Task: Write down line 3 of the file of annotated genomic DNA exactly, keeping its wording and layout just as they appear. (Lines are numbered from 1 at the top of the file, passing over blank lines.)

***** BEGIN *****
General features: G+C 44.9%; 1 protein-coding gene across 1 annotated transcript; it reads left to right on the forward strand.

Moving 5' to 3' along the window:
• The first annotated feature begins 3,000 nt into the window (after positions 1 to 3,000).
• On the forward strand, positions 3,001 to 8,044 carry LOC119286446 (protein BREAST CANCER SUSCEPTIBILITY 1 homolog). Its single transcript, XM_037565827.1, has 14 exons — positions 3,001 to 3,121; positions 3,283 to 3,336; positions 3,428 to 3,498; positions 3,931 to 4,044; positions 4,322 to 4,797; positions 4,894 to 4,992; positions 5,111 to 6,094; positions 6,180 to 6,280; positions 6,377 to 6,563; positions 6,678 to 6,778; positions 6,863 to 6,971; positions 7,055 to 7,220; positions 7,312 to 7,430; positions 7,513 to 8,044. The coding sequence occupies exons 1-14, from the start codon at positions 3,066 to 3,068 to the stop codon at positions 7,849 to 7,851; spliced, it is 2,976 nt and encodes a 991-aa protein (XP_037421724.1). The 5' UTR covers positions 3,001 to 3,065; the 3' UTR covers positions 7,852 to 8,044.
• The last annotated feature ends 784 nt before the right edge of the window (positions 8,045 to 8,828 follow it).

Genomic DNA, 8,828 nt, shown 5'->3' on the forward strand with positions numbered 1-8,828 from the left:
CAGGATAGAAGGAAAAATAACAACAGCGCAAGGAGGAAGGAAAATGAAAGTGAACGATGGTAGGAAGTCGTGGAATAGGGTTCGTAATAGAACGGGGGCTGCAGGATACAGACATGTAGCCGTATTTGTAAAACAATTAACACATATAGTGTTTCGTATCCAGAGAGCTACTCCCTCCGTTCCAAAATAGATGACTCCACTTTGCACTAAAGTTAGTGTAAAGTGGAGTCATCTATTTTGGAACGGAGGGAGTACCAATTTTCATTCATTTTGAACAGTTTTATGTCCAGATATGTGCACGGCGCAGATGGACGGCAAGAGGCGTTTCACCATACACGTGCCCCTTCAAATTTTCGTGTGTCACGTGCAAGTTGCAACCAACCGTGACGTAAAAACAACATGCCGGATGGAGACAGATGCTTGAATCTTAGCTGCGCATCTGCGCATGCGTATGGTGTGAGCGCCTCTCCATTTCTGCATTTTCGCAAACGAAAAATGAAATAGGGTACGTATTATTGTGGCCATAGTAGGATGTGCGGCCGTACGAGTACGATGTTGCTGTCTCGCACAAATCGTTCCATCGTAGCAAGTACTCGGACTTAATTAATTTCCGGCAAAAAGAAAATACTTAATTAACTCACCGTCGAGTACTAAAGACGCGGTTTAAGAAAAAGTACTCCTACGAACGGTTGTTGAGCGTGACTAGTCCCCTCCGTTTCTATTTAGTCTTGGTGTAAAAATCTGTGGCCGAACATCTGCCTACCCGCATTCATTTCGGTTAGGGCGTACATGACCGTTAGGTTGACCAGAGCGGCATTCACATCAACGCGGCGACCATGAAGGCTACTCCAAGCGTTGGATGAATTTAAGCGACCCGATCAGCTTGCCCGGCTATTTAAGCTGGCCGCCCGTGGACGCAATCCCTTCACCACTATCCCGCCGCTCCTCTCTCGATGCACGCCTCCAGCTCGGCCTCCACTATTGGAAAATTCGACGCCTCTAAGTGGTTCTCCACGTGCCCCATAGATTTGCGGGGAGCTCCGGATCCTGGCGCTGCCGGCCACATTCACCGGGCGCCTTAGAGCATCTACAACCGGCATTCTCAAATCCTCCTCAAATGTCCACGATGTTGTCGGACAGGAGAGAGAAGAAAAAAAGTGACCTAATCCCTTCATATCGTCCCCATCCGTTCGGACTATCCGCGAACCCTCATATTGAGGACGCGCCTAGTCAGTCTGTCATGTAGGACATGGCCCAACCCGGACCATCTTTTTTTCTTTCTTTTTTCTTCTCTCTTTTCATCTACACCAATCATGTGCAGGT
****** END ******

• The first annotated feature begins 3,000 nt into the window (after positions 1 to 3,000).